The biggest, perhaps most explosive and surely the most consequential issue facing the Republican presidential candidates as they gird for the 2024 campaign isn’t abortion. Nor immigration. Nor even American policy toward the war in Ukraine. And not taxes and spending, either.
It’s the question of whether the growing group of Republican White House candidates will support the party’s eventual nominee.
Usually this is a question without significance; of course they would. But this time, it is a matter of enormous importance and, like everything else in American politics, at the centre of the issue is former president Donald Trump.
In short, will his competitors support Mr. Trump if he prevails in his quest for a third consecutive Republican presidential nomination? It’s a critical question for the party. And – an even more crucial unknown – will Mr. Trump support another Republican if he is denied renomination?
This issue will take on new urgency in coming days. Governor Ron DeSantis of Florida makes his first trip to Iowa, site of the first 2024 caucuses, on Friday – the same day former United Nations ambassador Nikki Haley will be in the state. Mr. Trump, who at the CPAC confab Saturday said he would stay in the race even if he is indicted, will follow five days later.
For campaign after campaign, this sort of issue never presented itself. Contending candidates for party nominations bicker, belittle and besmirch for months in caucuses and primaries. The threat of fights on the national party convention floor waxes and then, in every instance since the 1980 struggle between president Jimmy Carter and senator Edward Kennedy of Massachusetts, eventually wanes. The level of enthusiasm of the losing candidates vary but the party generally leaves the convention city with sufficient evidence to claim unity – fragile, sometimes – for the general election campaign ahead.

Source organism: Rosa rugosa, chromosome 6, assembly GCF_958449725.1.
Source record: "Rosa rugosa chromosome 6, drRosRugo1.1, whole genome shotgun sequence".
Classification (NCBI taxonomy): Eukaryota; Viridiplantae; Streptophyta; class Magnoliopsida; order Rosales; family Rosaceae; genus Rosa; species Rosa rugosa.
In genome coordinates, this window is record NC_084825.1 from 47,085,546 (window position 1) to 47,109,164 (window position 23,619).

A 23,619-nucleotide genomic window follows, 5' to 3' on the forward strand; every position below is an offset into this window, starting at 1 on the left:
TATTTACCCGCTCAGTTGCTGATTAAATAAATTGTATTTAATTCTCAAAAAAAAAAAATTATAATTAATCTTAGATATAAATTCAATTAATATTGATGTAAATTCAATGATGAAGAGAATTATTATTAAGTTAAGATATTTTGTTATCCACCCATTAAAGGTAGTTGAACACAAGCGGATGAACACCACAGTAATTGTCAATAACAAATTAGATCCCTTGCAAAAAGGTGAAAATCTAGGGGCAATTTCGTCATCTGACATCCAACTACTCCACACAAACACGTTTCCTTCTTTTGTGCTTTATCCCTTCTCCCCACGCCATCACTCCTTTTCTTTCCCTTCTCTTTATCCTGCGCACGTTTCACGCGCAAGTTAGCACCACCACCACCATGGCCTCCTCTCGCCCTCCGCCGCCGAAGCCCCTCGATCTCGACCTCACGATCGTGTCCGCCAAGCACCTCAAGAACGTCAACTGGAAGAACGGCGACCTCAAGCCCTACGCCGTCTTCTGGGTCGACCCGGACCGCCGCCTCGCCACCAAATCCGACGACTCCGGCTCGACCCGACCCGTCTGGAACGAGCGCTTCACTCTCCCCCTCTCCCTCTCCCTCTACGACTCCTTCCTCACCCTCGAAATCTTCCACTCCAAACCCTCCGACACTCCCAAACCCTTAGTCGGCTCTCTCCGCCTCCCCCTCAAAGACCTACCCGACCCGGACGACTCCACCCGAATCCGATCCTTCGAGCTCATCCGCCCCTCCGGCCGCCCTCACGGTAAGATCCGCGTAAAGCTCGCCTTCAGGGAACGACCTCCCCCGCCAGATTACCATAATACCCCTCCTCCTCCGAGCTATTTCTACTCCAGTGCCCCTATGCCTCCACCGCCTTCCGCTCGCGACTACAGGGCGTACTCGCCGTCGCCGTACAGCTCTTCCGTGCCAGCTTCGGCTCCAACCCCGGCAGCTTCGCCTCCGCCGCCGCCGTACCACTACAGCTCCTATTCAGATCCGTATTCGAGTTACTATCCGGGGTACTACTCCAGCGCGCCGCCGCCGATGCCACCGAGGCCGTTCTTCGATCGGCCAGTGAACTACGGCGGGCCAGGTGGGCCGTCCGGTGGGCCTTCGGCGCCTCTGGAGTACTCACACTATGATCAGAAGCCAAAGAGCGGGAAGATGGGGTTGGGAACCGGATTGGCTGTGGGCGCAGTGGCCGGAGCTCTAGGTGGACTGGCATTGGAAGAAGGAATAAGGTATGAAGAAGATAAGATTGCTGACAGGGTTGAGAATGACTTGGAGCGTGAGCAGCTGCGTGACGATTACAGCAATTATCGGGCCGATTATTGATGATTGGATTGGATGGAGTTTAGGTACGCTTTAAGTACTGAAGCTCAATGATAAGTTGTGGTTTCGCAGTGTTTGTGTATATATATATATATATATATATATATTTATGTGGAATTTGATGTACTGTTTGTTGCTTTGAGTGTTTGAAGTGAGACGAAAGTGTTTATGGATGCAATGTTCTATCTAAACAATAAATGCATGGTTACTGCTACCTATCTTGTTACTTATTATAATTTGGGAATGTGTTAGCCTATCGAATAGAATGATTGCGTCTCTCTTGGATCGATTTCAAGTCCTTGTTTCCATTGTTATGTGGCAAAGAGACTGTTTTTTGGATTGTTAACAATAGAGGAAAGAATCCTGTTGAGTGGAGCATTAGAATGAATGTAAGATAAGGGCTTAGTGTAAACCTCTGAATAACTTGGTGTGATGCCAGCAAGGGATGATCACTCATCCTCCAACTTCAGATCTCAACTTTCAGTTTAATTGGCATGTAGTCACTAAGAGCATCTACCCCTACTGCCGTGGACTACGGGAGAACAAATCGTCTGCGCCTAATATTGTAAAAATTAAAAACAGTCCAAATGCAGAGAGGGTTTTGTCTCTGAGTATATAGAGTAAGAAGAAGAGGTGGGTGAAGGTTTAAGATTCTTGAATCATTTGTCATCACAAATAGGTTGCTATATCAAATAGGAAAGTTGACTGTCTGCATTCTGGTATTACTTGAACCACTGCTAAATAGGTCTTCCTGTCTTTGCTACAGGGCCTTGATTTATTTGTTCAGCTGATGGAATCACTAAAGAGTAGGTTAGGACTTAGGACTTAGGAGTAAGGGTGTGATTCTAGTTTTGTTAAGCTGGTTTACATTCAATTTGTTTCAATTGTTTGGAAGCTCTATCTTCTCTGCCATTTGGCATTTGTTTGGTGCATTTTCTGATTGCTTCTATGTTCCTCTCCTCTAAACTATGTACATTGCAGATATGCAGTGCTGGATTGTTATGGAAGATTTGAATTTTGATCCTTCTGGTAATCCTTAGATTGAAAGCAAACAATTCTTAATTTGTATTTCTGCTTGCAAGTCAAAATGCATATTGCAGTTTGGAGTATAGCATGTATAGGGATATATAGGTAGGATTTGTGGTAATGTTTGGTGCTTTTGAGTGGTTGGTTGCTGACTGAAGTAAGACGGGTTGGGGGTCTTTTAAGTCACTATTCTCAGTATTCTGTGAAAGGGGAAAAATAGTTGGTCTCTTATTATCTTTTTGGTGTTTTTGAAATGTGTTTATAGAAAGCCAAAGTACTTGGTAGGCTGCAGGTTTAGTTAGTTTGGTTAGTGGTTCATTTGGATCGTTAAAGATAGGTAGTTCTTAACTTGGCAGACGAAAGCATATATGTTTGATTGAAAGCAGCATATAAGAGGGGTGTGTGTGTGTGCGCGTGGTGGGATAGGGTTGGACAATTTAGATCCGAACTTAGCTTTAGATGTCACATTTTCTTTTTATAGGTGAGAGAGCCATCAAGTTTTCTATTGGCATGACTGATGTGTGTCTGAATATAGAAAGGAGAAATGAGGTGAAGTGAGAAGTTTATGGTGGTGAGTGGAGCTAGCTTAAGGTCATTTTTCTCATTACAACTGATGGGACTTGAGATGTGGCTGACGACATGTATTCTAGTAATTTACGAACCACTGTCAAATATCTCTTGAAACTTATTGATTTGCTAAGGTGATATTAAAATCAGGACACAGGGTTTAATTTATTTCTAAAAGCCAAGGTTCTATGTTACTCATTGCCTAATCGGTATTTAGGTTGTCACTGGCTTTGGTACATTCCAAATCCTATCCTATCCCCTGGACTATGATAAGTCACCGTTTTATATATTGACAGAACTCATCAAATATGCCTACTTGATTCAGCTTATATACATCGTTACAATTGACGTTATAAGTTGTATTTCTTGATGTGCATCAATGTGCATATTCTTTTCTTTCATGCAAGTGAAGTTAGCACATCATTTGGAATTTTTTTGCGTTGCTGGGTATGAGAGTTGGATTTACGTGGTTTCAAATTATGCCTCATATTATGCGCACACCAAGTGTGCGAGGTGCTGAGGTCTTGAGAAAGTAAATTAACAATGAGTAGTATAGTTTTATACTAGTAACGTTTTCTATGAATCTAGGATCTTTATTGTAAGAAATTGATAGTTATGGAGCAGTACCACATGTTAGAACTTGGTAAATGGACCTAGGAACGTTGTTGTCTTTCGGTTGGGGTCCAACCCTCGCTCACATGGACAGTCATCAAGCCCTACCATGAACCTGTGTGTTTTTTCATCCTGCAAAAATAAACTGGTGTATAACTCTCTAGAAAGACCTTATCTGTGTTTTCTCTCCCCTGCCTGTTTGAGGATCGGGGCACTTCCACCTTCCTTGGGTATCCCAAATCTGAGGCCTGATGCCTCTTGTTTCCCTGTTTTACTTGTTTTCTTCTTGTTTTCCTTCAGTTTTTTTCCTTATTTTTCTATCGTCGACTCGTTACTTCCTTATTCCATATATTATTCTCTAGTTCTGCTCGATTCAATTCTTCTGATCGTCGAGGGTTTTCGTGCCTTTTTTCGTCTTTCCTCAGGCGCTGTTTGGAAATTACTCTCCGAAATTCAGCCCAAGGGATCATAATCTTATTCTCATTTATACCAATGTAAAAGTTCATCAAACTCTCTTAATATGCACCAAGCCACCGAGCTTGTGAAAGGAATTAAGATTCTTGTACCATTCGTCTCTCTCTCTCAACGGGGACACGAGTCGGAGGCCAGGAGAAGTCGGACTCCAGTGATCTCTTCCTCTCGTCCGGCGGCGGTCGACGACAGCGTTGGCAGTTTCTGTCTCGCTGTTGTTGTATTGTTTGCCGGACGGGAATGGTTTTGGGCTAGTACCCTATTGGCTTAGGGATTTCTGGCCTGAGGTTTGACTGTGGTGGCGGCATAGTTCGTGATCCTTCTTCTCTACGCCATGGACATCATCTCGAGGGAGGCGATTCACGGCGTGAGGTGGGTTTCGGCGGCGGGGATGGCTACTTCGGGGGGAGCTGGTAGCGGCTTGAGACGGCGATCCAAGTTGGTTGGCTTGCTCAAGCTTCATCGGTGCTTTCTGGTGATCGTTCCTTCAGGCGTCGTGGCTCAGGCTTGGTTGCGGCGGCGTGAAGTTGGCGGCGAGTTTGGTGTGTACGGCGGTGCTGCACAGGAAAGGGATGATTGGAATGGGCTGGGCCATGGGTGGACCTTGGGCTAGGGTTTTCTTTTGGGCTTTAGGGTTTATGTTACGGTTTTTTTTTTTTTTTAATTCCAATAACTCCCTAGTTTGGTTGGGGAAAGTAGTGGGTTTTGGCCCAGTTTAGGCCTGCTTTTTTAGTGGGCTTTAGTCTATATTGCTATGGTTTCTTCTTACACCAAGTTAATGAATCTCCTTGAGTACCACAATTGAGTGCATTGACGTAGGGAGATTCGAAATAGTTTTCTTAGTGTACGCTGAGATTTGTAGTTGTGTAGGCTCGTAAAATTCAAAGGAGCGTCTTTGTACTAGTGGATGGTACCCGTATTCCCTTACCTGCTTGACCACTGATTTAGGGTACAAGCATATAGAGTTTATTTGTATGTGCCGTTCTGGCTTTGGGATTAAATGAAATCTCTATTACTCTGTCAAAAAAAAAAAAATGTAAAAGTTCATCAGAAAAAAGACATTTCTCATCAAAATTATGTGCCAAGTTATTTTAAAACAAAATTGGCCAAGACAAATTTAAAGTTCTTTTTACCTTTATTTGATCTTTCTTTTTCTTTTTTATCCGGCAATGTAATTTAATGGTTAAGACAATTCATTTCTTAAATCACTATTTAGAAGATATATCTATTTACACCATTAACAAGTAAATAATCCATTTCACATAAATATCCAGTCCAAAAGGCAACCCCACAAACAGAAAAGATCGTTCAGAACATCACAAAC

“What we face now – and it’s very early – is highly unusual,” said Scott Reed, the veteran Republican strategist who was the campaign manager for senator Bob Dole’s 1996 presidential campaign. “But we live in the time of Trump. All the old norms are out the door.”
Party leaders are so worried about this issue that they have taken steps to nudge declared and potential candidates toward pledging they will get behind the eventual nominee – an echo of the nudge that Mr. Kennedy needed to join Mr. Carter on the dais of the Democratic convention in New York after the incumbent president beat back his rival’s effort to persuade delegates to repudiate their commitments to support Mr. Carter on the first ballot. It was agonizing to watch, and Mr. Carter eventually was defeated by former governor Ronald Reagan of California.
Republican National Committee chair Ronna McDaniel – customarily so congenial to Mr. Trump’s wishes that she even abandoned using her maiden name, Romney, as part of the 45th president’s caustic offensive against her uncle, the 2012 GOP nominee Mitt Romney – has threatened to require such a pledge as a condition for being seated at party-sponsored debates later this year and into next year.